On their own, guavas can be difficult to eat. Their flesh is peach-colored and sweet, but it surrounds a core of pulpy seeds that some people find unnerving. When most people eat guavas right off the tree, they either swallow the seeds whole or spit them out, often making for messy eating. Another drawback to the guava is its attractiveness to worms. Any fruit that lands on the ground almost immediately becomes a home for worms, making tree-climbing a near-requirement for the enjoyment of the fresh fruit.

Guava paste solves all of these problems. Made by cooking the guava flesh with some sugar, the paste has no seeds and, of course, no worms. It’s also conveniently available in every grocery store. In Costa Rica, the paste often comes in flat rectangular “bars,” perfect for slicing and eating plain. However, several interesting combinations can enliven the basic guava paste.

Some people layer squares of guava paste and cheese, spearing both with a toothpick. Queso fresco, the mild Costa Rican cheese, is an ideal cheese accompaniment to guava paste. The layered mouthful is a charming combination of sweetness and mild creaminess, and it makes a perfect hors d’oeuvre.

Other people enliven their guava paste-cheese combination with a cocktail onion. The addition of the onion provides a tangy and crunchy counterpart to the fruit and cheese.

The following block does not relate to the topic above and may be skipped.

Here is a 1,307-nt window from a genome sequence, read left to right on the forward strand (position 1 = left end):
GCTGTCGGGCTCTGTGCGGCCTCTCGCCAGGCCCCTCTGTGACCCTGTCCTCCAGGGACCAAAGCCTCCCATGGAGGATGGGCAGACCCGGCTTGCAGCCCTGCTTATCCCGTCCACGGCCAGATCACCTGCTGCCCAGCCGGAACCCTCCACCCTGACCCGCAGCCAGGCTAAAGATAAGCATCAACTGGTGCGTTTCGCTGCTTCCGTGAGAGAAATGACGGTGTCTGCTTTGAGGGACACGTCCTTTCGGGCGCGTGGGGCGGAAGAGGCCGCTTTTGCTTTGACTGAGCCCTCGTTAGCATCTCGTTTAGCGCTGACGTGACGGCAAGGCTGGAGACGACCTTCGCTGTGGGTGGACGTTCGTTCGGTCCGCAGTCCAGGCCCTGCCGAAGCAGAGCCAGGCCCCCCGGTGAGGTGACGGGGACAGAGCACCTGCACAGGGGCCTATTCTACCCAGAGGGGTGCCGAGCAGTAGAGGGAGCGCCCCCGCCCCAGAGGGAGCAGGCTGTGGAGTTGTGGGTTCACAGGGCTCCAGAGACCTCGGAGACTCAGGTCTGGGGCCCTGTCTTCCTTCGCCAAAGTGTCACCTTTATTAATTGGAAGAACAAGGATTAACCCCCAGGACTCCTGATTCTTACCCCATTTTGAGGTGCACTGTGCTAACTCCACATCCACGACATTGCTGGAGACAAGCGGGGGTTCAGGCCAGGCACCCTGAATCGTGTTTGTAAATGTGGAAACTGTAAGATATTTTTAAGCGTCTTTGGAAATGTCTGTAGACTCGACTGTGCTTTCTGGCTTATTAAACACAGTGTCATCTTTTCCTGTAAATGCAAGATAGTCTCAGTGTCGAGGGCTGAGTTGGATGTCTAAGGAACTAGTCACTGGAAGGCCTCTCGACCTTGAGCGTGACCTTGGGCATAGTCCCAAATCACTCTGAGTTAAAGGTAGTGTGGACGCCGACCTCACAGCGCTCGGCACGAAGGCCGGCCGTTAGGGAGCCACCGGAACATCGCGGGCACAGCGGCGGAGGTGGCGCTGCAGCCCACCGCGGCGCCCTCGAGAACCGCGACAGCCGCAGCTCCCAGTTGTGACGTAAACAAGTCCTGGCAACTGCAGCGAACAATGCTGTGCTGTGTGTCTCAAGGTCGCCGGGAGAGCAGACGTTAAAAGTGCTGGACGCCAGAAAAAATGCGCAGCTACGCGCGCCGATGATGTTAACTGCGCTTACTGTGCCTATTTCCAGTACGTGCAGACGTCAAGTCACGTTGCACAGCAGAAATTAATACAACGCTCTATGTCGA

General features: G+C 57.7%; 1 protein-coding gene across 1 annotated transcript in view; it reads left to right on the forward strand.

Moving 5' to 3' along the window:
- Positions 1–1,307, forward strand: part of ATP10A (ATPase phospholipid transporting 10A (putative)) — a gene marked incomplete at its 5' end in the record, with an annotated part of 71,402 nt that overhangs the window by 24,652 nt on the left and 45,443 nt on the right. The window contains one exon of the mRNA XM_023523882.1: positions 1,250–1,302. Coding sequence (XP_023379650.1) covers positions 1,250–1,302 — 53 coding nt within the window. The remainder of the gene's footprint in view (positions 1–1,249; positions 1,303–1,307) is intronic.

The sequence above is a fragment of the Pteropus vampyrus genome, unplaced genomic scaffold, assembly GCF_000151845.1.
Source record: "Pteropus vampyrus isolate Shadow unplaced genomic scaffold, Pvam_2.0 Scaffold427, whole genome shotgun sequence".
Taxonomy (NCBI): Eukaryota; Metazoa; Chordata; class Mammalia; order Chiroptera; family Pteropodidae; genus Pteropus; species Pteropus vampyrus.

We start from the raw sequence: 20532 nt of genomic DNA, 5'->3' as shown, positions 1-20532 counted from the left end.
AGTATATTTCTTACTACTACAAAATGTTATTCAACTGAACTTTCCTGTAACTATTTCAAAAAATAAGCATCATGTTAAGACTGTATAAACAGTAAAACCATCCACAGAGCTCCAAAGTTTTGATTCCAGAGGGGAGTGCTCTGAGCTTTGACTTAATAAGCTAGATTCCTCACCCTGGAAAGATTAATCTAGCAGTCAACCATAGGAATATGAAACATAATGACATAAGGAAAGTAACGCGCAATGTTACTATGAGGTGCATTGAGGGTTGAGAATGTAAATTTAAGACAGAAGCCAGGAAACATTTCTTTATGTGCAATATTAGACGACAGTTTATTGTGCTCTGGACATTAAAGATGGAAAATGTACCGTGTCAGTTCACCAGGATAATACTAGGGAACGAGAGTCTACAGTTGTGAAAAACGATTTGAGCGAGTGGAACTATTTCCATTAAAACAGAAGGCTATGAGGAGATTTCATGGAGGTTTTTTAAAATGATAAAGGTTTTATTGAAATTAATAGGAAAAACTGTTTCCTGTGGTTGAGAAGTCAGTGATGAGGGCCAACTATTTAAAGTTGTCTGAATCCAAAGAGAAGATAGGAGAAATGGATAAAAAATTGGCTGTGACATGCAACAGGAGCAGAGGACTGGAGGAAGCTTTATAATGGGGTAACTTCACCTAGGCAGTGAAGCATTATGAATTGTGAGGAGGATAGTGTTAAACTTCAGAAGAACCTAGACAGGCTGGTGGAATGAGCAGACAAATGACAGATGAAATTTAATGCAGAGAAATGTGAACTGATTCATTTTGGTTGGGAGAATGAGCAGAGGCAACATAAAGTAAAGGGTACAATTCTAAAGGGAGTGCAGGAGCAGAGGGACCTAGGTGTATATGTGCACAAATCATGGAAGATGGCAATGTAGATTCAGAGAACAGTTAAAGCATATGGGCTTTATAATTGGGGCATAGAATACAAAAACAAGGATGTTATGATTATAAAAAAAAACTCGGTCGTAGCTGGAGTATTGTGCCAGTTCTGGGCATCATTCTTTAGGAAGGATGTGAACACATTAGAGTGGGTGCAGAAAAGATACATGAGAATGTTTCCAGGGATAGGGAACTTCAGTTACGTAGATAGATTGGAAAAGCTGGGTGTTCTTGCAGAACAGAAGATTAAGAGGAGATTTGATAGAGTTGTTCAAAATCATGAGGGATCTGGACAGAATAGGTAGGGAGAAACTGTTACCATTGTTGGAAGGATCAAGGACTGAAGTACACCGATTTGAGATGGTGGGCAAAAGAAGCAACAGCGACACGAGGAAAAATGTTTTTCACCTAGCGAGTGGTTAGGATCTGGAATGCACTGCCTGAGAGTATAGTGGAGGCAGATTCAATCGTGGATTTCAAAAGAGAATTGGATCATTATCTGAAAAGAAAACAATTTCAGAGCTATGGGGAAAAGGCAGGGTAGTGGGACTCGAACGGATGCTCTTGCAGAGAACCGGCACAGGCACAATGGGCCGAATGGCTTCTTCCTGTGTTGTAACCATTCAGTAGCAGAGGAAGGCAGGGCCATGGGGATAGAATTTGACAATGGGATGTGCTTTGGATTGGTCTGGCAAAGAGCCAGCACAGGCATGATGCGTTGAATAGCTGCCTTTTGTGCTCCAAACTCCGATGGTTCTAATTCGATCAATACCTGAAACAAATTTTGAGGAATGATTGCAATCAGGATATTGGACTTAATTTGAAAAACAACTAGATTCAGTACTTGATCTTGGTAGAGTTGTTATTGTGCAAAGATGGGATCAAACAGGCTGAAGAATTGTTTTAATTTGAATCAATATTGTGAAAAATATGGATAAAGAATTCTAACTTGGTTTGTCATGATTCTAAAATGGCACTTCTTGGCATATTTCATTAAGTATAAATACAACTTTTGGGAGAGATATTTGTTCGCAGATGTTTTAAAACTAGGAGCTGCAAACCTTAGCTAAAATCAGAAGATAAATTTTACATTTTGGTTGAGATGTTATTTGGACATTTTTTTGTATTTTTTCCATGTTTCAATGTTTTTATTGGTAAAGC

Guava paste is so mild and sweet that it also pairs nicely with very spicy flavors. Some people like to eat it with jalapeño, a tingling treat for lovers of the classic sweet/spicy flavor combination.

Of course, guava paste can substitute for jam or jelly in any kind of sandwich or bread combination. Some cooks also use it as a glaze for ham or pork, and others use it in the place of jam in baked fruit desserts.

We recommend guava paste in all its forms, and we welcome blog readers to write and let us know about their own guava paste concoctions.

Writing and editing by Beaumont Hardy Editing.

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January 21st, 2010

Try a Casanova

For those who like their cocktails sweet and creamy, the Magnolia Restaurant is proud to offer its new Casanova, a heady mixture of rum, evaporated milk, condensed milk and beer. Served in a tall, curvy glass, the Casanova is like a lively vanilla milkshake, and it has already garnered much local attention.

In December 2009, The Tico Times selected the Casanova as one of the Top Ten Costa Rican Cocktails of the year. The drink is soothing and sweet–the perfect post-beach or pre-roulette concoction for intrepid visitors to the Sleep Inn. Try the Casanova and experience true cocktail inspiration.

See a photograph of the Magnolia Restaurant’s Casanova on the Tico Times website.

Read about the Magnolia Restaurant’s fabulous pisco sour.

Writing and editing by Beaumont Hardy Editing.

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November 16th, 2009

Costa Rica, in Haiku

Costa Rica has long inspired literary and artistic tributes to its natural beauty and charming lifestyle. Painters and poets, enchanted by Costa Rica’s history and its people, create great artistic works with the country as their inspiration.